Third, the article of Broglio et al1 suggests the exciting idea of competitions between study designs or groups of biostatisticians. Competitions in other disciplines, such as machine learning and structural biology, have provided strong incentives for developing novel methods.4,5 These competitions have led to the introduction of powerful prediction algorithms and the identification of successful strategies by comparison on blinded validation data sets. Similarly, the comparison of emerging ideas in clinical trial design could be achieved by prospective head-to-head evaluations in a competitive landscape. In view of the time and vast resources necessary to develop effective treatments, initiatives dedicated to the evaluation of innovative statistical approaches for clinical trials, using patient-level data or data summaries from comprehensive collections of clinical trials, could be a good investment and contribute to relevant improvements.

The use of data sets from completed clinical trials can be useful to investigate several other operating characteristics of complex designs beyond the sample size. This investigation can be performed throughout the drug development process, from early phase studies to confirmatory phase 3 trials, to assess properties, including power, the risk of false-positive findings, and the accuracy in identifying which patients benefit from the experimental treatments. There are a few other approaches to estimate pivotal operating characteristics and to evaluate innovative designs based on completed clinical studies that have been previously discussed.6 These approaches include subsampling schemes to mimic sequential decisions during a clinical trial and the use of simulation scenarios obtained by fitting statistical models to a completed clinical trial.

The primary result of the work by Broglio et al1 is a point estimate of the sample size reduction of the nonimplemented bayesian design relative to the actual study design. To support the design of future clinical trials in a specific context, such as patients with hyperglycemia and acute ischemic stroke (ie, the SHINE population), both point estimates of pivotal operating characteristics (eg, sample size or the number of adverse events) and metrics of uncertainty and variability in candidate designs are necessary and equally important. These metrics can capture variability, for example, of the sample size, if a specific study were repeated many times under identical conditions, enrolling the same patient population and testing the same treatments. This type of variability can potentially be assessed using randomization or resampling techniques. We believe this approach will help tackle the limitations of prospective head-to-head comparisons for trial designs with more complex forms of adaptation to primary outcomes.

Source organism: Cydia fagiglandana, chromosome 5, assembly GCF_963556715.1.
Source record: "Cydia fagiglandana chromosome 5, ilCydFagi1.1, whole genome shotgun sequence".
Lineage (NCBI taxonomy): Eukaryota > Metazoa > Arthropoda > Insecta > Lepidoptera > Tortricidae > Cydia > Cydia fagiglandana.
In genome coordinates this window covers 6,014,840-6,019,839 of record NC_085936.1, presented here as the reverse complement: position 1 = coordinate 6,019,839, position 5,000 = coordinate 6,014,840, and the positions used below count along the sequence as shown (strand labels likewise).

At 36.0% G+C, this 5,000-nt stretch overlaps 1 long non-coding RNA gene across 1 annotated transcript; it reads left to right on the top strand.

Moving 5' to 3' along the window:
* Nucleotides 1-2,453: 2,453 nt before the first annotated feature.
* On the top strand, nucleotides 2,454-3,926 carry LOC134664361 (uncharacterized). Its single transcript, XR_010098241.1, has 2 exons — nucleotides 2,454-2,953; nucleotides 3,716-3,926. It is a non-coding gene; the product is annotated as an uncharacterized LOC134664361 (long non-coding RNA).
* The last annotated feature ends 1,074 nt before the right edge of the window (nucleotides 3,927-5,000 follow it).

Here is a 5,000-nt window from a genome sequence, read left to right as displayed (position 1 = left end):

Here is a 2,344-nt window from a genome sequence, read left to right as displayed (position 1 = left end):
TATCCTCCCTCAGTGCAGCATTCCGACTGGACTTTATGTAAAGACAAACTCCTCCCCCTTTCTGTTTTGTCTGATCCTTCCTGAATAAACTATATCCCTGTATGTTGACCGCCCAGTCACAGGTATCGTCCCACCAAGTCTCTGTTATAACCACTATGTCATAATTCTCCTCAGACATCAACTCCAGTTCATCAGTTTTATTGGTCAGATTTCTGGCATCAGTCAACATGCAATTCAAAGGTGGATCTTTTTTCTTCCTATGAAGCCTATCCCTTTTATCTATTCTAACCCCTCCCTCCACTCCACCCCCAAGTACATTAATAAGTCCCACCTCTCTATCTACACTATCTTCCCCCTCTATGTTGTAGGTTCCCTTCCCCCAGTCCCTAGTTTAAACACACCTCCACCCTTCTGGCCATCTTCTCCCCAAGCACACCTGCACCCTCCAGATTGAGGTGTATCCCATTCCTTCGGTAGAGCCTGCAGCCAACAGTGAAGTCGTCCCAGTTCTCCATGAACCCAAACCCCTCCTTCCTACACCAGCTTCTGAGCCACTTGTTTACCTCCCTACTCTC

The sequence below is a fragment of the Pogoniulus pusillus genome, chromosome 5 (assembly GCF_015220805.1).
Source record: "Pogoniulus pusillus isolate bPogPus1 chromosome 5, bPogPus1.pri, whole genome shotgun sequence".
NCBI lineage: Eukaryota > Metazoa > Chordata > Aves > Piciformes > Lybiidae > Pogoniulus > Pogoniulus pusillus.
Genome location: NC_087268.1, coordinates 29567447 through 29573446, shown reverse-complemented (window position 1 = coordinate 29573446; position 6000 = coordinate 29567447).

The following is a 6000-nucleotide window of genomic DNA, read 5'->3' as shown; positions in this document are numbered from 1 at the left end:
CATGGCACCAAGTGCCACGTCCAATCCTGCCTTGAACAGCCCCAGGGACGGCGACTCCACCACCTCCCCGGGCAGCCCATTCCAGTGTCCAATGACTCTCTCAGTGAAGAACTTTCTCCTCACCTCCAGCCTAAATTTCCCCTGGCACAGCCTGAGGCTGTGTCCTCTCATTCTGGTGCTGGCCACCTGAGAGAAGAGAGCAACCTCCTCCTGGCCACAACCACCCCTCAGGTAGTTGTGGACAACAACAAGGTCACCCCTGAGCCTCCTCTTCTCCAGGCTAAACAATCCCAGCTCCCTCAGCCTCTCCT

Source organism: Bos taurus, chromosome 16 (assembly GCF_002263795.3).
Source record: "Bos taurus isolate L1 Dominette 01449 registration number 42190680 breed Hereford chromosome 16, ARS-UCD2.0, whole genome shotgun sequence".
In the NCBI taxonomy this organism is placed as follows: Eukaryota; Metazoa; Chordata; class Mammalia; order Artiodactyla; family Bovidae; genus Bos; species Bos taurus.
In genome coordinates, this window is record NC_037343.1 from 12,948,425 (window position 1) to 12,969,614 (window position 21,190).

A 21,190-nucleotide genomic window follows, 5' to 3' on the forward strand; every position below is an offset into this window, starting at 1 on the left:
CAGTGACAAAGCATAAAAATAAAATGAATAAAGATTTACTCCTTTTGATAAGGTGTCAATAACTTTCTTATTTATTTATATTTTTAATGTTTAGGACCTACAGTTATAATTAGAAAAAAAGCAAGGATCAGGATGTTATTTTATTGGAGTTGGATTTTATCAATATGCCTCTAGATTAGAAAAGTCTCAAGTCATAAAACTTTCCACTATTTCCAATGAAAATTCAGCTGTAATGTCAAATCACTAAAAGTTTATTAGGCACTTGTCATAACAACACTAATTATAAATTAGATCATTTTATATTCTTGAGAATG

An additional component of uncertainty exists in the design of clinical trials, stemming from variation among different studies, in a range of aspects, including the enrollment period and the treatments tested. Quantifying this type of uncertainty requires the development of disease-specific, comprehensive, and up-to-date data collections of completed clinical trials. Improved data-sharing efforts and large data collections of completed trials will lead to more robust empirical evaluations and a better comprehension of efficiencies and risks of innovative study designs. We believe the next key steps in the direction taken by Broglio et al1 will be the prospective evaluation of general principles for clinical trial design across studies of different treatments and furthering methods for inference and uncertainty quantification.

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Article Information

Published: May 11, 2022. doi:10.1001/jamanetworkopen.2022.11620

Open Access: This is an open access article distributed under the terms of the CC-BY License. © 2022 Trippa L et al. JAMA Network Open.

Corresponding Author: Lorenzo Trippa, PhD, Dana-Farber Cancer Institute, 60 Longwood Ave, Brookline, MA 02446 (ltrippa@jimmy.harvard.edu).

Conflict of Interest Disclosures: Dr Trippa reported receiving a grant from the National Institutes of Health (1R01LM013352-01A1) outside the submitted work. No other disclosures were reported.